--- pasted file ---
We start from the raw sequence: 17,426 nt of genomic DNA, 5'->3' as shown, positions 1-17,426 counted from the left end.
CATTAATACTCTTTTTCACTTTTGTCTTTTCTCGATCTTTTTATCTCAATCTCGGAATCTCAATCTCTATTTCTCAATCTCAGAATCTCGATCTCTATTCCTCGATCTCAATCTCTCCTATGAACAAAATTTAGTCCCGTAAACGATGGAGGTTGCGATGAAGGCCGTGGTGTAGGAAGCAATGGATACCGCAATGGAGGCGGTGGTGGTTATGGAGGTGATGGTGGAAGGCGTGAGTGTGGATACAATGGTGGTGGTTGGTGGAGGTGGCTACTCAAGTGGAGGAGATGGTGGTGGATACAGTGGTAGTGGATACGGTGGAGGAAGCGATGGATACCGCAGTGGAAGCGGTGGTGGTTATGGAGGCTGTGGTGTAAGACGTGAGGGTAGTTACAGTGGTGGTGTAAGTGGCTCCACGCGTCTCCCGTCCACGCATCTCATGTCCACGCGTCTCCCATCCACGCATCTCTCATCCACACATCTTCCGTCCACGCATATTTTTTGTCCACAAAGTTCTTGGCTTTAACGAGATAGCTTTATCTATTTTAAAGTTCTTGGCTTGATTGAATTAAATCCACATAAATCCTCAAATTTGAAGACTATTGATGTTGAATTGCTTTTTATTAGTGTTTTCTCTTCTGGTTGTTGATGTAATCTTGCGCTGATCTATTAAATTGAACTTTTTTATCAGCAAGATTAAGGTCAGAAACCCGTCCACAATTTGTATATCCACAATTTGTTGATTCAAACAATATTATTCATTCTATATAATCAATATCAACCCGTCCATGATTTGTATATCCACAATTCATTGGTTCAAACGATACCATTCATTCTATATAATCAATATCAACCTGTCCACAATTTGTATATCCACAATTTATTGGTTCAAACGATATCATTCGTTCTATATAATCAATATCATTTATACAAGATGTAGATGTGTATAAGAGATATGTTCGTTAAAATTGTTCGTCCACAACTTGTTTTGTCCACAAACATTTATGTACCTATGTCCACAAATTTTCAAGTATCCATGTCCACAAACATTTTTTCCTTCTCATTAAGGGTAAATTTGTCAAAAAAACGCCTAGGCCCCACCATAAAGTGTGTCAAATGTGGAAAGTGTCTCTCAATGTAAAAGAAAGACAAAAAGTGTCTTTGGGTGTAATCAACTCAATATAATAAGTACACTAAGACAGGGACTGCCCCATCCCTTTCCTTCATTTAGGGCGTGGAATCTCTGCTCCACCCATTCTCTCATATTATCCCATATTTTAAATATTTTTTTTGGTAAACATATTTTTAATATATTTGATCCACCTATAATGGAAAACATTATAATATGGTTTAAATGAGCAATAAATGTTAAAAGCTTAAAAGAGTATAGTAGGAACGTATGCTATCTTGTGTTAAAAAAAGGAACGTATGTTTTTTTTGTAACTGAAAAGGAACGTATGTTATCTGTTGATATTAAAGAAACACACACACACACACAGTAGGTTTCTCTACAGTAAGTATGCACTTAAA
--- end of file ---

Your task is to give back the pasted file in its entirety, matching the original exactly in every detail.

We start from the raw sequence: 17,426 nt of genomic DNA, 5'->3' as shown, positions 1-17,426 counted from the left end.
CATTAATACTCTTTTTCACTTTTGTCTTTTCTCGATCTTTTTATCTCAATCTCGGAATCTCAATCTCTATTTCTCAATCTCAGAATCTCGATCTCTATTCCTCGATCTCAATCTCTCCTATGAACAAAATTTAGTCCCGTAAACGATGGAGGTTGCGATGAAGGCCGTGGTGTAGGAAGCAATGGATACCGCAATGGAGGCGGTGGTGGTTATGGAGGTGATGGTGGAAGGCGTGAGTGTGGATACAATGGTGGTGGTTGGTGGAGGTGGCTACTCAAGTGGAGGAGATGGTGGTGGATACAGTGGTAGTGGATACGGTGGAGGAAGCGATGGATACCGCAGTGGAAGCGGTGGTGGTTATGGAGGCTGTGGTGTAAGACGTGAGGGTAGTTACAGTGGTGGTGTAAGTGGCTCCACGCGTCTCCCGTCCACGCATCTCATGTCCACGCGTCTCCCATCCACGCATCTCTCATCCACACATCTTCCGTCCACGCATATTTTTTGTCCACAAAGTTCTTGGCTTTAACGAGATAGCTTTATCTATTTTAAAGTTCTTGGCTTGATTGAATTAAATCCACATAAATCCTCAAATTTGAAGACTATTGATGTTGAATTGCTTTTTATTAGTGTTTTCTCTTCTGGTTGTTGATGTAATCTTGCGCTGATCTATTAAATTGAACTTTTTTATCAGCAAGATTAAGGTCAGAAACCCGTCCACAATTTGTATATCCACAATTTGTTGATTCAAACAATATTATTCATTCTATATAATCAATATCAACCCGTCCATGATTTGTATATCCACAATTCATTGGTTCAAACGATACCATTCATTCTATATAATCAATATCAACCTGTCCACAATTTGTATATCCACAATTTATTGGTTCAAACGATATCATTCGTTCTATATAATCAATATCATTTATACAAGATGTAGATGTGTATAAGAGATATGTTCGTTAAAATTGTTCGTCCACAACTTGTTTTGTCCACAAACATTTATGTACCTATGTCCACAAATTTTCAAGTATCCATGTCCACAAACATTTTTTCCTTCTCATTAAGGGTAAATTTGTCAAAAAAACGCCTAGGCCCCACCATAAAGTGTGTCAAATGTGGAAAGTGTCTCTCAATGTAAAAGAAAGACAAAAAGTGTCTTTGGGTGTAATCAACTCAATATAATAAGTACACTAAGACAGGGACTGCCCCATCCCTTTCCTTCATTTAGGGCGTGGAATCTCTGCTCCACCCATTCTCTCATATTATCCCATATTTTAAATATTTTTTTTGGTAAACATATTTTTAATATATTTGATCCACCTATAATGGAAAACATTATAATATGGTTTAAATGAGCAATAAATGTTAAAAGCTTAAAAGAGTATAGTAGGAACGTATGCTATCTTGTGTTAAAAAAAGGAACGTATGTTTTTTTTGTAACTGAAAAGGAACGTATGTTATCTGTTGATATTAAAGAAACACACACACACACACAGTAGGTTTCTCTACAGTAAGTATGCACTTAAA